POMED Notes: “Jordan on the Eve of Elections: Stability, Protest, or Reform?”
On Thursday, January 17, 2013, The Atlantic Council hosted an event titled “Jordan on the Eve of Elections: Stability, Protest, or Reform?” The event was a discussion with Dayna Greenfield, Deputy Director of the Rafik Hariri Center for the Middle East at the Atlantic Council, with commentary from Hisham Melham, Washington Bureau Chief for Al Arabiya News Channel, and joining the conversation via Skype from Jordan was Mohammed Hussainy, Director of the Integrity Coalition for Election Observation. The discussion was moderated by Michele Dunne, Director of the Rafik Hariri Center for the Middle East at the Atlantic Council.
For full event notes, continue reading or click here for the PDF.
The discussion began with an overview by Hisham Melham of Jordan’s political situation. “Jordan is facing a serious political crisis, the question is, is Jordan on the brink or not?” he said. Melham qualified this observation by commenting that he never saw King Hussein being challenged by traditional East Bank Jordanians, but that he sees it happening now against King Abdullah II. While Jordan might be on the brink of serious political change, Melham does not see this as an inevitable condition for violence. “Everyone from the King to the Islamists are not seeking violent confrontation,” he said. But Melham did see violence as a possibility and if the King continues to apply the IMF recommendations without serious cash infusions, arguing there is a possibility that worsening economic conditions could lead to violence.
Also if Jordan’s political situation continues to decline, Melham believes Saudi Arabia will get involved. “The Saudis will see a deteriorated Jordan as a direct threat to their national security,” he said. “If things continue to deteriorate, in six months you will see some sort of Saudi intervention.”
Danya Greenfield summarized her recent Issue Brief titled “Jordan’s Electoral Environment and Prospects for Change.” She sees a lack of progress in Jordan’s democratic transition and believes this contributes to the apathy and doubt Jordanians have for the upcoming elections. Specifically, Greenfield believes the new electoral law “kept in place the status quo,” which resulted in a widespread disappointment that the promised reforms had fallen short.
While Greenfield criticized many of the King’s reforms, she acknowledged that there were important improvements in the election system, mainly the creation of the IEC, improvement of the vote tally system, and the efforts to minimize fraud. “I believe the election will appear fairly clean and fair,” she said, however “the results are likely to return an identical parliament.”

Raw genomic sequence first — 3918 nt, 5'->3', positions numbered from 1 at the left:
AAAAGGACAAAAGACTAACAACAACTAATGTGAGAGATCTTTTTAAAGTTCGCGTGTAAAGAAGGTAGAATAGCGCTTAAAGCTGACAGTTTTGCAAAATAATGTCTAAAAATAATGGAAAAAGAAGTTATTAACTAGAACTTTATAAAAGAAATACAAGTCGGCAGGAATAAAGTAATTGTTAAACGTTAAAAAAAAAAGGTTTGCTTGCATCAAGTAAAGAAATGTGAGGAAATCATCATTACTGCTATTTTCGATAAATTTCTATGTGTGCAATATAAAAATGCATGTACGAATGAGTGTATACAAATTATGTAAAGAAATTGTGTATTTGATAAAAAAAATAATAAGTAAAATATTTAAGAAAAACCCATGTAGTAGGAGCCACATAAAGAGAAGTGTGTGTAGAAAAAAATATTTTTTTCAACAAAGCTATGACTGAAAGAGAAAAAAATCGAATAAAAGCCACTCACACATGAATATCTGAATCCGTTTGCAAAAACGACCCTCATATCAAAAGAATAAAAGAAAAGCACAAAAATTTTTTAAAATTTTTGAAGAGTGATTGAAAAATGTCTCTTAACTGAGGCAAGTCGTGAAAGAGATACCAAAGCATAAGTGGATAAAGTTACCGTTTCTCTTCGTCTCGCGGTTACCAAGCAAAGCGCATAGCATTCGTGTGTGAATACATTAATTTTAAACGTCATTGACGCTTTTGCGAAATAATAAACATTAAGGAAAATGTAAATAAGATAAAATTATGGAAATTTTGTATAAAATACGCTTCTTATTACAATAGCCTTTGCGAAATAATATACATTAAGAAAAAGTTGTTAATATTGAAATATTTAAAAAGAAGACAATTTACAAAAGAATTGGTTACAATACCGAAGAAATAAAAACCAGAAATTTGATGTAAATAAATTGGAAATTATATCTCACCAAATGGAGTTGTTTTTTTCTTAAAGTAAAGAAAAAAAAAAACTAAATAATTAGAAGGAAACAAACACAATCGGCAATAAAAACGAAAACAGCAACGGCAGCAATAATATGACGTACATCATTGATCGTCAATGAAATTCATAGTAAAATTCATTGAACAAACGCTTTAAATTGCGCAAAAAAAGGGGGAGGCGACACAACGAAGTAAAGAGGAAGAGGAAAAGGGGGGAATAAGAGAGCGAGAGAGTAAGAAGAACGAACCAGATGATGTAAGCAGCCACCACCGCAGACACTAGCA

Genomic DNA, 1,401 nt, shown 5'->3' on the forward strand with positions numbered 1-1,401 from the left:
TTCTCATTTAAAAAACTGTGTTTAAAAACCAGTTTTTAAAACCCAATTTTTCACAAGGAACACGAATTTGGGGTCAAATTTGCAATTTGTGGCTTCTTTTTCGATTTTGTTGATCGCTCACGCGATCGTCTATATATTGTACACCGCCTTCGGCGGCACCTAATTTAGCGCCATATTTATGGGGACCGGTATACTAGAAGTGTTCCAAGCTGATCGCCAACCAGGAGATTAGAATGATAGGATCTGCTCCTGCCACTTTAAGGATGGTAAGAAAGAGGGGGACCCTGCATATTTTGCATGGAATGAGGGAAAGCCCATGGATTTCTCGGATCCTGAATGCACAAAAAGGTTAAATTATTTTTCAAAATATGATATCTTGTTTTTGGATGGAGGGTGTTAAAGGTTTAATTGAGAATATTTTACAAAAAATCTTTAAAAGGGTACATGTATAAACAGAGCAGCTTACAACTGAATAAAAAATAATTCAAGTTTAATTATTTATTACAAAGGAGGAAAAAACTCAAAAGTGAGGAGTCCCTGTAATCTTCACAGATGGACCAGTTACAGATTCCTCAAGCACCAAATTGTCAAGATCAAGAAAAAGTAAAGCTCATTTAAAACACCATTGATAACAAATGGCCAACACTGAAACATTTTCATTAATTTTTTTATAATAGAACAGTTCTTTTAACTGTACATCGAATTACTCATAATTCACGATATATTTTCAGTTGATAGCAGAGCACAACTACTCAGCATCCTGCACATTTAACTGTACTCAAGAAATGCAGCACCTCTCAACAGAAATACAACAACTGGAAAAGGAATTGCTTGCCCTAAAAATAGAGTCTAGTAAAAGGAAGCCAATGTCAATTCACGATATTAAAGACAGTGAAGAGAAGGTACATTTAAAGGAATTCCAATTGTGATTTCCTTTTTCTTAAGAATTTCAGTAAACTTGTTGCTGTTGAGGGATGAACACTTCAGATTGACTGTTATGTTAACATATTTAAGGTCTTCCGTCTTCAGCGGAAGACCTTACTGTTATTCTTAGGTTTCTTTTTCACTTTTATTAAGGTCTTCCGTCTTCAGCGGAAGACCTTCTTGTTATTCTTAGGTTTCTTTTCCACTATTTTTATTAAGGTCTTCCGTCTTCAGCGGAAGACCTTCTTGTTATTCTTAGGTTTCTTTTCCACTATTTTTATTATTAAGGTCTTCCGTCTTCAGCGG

Mohammed Hussainy joined the discussion from Jordan via Skype. He emphasized that most Jordanians don’t see the election as a political process because they’ve lost trust in the system and therefore are apathetic to the method and the results. He alleged that he’s seen vote buying become a big issue, saying that people aren’t secretive about it and everyone knows it’s happening. Hussainy closed by predicting a return to street protests two weeks after the election, when the people will be demanding a new elected parliament.
In the question and answer session that followed, Hisham Melham responded to a question about U.S. policy towards Jordan by saying the U.S. should put more pressure on the Jordanian government to implement serious reform. However, he argued that this was unlikely given the U.S.’s current position on Bahrain. “The U.S. is still arming Bahrain and not pushing for reform” he said, reasoning that it was unlikely for Americans to push Jordan when Bahrain is much less democratic and committing human rights abuses.
Also during the question and answer session, Deputy Chief of Mission to the Jordanian Embassy Mahmoud Hmoud stood up to articulate the views of the Jordanian government. He made clear that the King has made significant reforms which are currently being implemented, and that the current election law is not the final law, and that the government anticipates it changing eventually. “This is a transitional period,” he said. The Jordanian government wants a few political parties to develop in the next two to three years so that Jordanians can express their political views in parties that represent left, right, and center.
Mohammed Hussainy responded by agreeing Jordan was in a transitional period but arguing it could be a much better transition. Dayna Greenfield agreed with Hussainy saying “things could have been done this time that weren’t.” Hisham Melham concluded the event with his final statements that reiterated the importance of the next few months for Jordan’s stability and recognizing that the King can still maintain control while transitioning the country to democracy. “King Abdullah can lead the process… but unless the King is willing to clobber some special interests, he’s not going to lead the process that will save Jordan.”